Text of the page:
gnu readline: How to keep a history list of entered command lines

When I was assigned a project to create a text console based simulator, I am looking into how to keep a history list of entered command lines like Bash Shell. Users are allow to search through the history list by hitting UP and DOWN arrow key.

GNU readline library provides this feature, and it is pretty easy to use. Lets look at the example below:

// simple_rl.cpp
#include <stdio.h>
#include <stdlib.h>

#include <readline/readline.h>
#include <readline/history.h>


int main()
{
    char *buf;

    rl_bind_key('\t',rl_abort);//disable auto-complete

    while((buf = readline("\n >> "))!=NULL)
    {
        if (strcmp(buf,"quit")==0)
            break;

        printf("[%s]\n",buf);

        if (buf[0]!=0)
            add_history(buf);
    }

    free(buf);

    return 0;
}

I use rl_bind_key() to disable the tab key for file auto-complete that enabled by default. I will write another post for custom auto-complete using libreadline soon. add_history() is used to add the enterd inputs into the history list, and key bindings to arrow keys are enabled by default.

Compile it with g++ now:

g++ -o simple_rl{,.cpp} -lreadline

That is it, simple and nice 🙂

STL Singleton Template

Singleton is one of my favorite design pattern, I use it to keep a global information for my application such as Configurations, Logger etc. I remember I wrote a post regarding simple singleton class, which it does not really work as singleton. It is just a silly way to make a object class looks like singleton.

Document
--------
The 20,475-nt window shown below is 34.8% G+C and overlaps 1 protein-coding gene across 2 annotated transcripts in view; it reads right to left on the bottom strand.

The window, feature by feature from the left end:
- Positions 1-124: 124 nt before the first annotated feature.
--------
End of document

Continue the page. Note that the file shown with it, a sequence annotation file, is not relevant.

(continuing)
Lately I’ll been using STL Singleton template for my projects, I find it simple to implement and yet efficient.

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How to embed Lua 5.1 in C++

Lua, is a scripting language providing dynamic data structures, maths, io and string manipulations just like any interprete language such as Bash, Python, Ruby etc.

What is so special about Lua?
Lua is Fast, Light-weight and Embeddable.

Lua can be embedded into c and c++ programs and Lua core are statically complied with your c++ programs, meaning your c++ program itself are now becoming Lua interpreter that execute Lua scripts. To extend your c++ application to execute Lua script is simple, lets check it out.

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